Kyo Daiko, Philadelphia’s only Japanese-style drumming crew, provides a heart-pounding experience.
“We got really tired of doing that,” says O’Neill, 50. “And it got really expensive.”
Troupes can charge $1,000 or more for performances.
“We decided we needed our own community taiko group,” she says.
They formed an arrangement with Settlement Music School, which provided a faculty member, Kris Rudzinski, to be the teacher and artistic director.
At first, they didn’t even have drums, which can cost more than $2,000 per instrument. Instead, they practiced on automobile tires wrapped in clear packing tape. With time, the group became more polished. They now boast 12 drums, including several imported from Japan, and around 15 members who show up for weekly practices at Settlement’s West Philadelphia branch.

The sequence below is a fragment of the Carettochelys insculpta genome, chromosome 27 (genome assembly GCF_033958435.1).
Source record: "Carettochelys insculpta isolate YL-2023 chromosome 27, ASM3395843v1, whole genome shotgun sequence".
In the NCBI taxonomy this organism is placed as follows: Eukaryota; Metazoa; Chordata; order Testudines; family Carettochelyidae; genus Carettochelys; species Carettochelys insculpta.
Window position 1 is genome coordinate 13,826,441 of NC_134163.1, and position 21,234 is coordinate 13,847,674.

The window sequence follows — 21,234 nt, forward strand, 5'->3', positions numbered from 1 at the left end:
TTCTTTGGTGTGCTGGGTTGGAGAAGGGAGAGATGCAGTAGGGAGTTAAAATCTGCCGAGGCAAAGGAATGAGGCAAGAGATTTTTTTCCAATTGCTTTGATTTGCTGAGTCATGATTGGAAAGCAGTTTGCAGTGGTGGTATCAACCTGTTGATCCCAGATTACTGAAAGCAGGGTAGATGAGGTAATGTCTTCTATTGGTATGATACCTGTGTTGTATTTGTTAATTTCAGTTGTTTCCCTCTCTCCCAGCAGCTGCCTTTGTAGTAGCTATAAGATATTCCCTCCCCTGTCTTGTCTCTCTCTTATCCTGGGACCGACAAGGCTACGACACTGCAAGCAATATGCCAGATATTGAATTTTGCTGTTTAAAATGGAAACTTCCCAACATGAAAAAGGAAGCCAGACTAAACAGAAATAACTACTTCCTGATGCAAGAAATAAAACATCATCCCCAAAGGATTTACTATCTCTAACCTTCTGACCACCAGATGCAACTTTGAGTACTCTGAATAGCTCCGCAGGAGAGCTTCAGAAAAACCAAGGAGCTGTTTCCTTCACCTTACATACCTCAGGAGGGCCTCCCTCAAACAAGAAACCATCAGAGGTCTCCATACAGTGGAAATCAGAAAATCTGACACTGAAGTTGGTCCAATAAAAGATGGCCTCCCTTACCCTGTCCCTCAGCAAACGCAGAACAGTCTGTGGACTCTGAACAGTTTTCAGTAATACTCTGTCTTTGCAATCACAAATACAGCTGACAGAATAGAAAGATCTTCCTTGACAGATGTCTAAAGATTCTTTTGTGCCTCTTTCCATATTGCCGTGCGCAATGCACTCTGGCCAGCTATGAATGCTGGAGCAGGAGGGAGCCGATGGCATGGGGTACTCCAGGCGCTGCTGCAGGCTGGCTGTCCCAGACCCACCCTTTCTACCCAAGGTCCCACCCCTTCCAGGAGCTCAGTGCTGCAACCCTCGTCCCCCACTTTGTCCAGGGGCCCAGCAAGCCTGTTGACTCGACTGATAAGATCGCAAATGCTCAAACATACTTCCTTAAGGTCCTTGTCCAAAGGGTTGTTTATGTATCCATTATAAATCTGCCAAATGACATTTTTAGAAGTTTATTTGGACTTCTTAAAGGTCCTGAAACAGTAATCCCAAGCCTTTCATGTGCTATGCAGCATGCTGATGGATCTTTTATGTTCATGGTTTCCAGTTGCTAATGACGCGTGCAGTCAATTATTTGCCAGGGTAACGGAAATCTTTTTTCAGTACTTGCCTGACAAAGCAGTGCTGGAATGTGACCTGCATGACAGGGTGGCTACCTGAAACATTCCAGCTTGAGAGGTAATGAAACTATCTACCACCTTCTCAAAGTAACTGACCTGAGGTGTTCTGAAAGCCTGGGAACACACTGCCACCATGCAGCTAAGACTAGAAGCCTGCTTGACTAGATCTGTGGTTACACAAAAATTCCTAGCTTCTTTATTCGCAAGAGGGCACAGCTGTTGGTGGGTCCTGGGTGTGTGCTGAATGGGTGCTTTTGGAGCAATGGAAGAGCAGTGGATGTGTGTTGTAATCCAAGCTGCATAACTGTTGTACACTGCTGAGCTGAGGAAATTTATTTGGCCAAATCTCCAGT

Last year, they performed at 23 events—weddings, festivals, business openings and conferences.
“Every time we play, we pick up a few new people,” says O’Neill. “Anyone who wants to put in the time can be a part of it.”
In the spring, they’ll offer classes to beginners at the Asian Arts Initiative on Vine Street. And they’ll play at Sakura Sunday, part of the Cherry Blossom Festival, at the Japanese House on April 5.
Meanwhile, Rudzinski, 35, rides the group hard. “We don’t exaggerate our moves enough!” he bellows after practicing the piece.
A Rowan University grad trained in African and steel drums, Rudzinski spreads his legs, forming a low, wide base, and then demonstrates the exaggerated moves—snapping his hands toward the drum, sweeping the bachi in the air, ending in a striking pose with his right hand behind him, the bachi pointing straight back.
The students at Benjamin Franklin High School wanted to do a talent or fashion show, but the principal, Christopher Johnson, challenged the students to combine everything into a spring play. The result? A chance for students to empower themselves.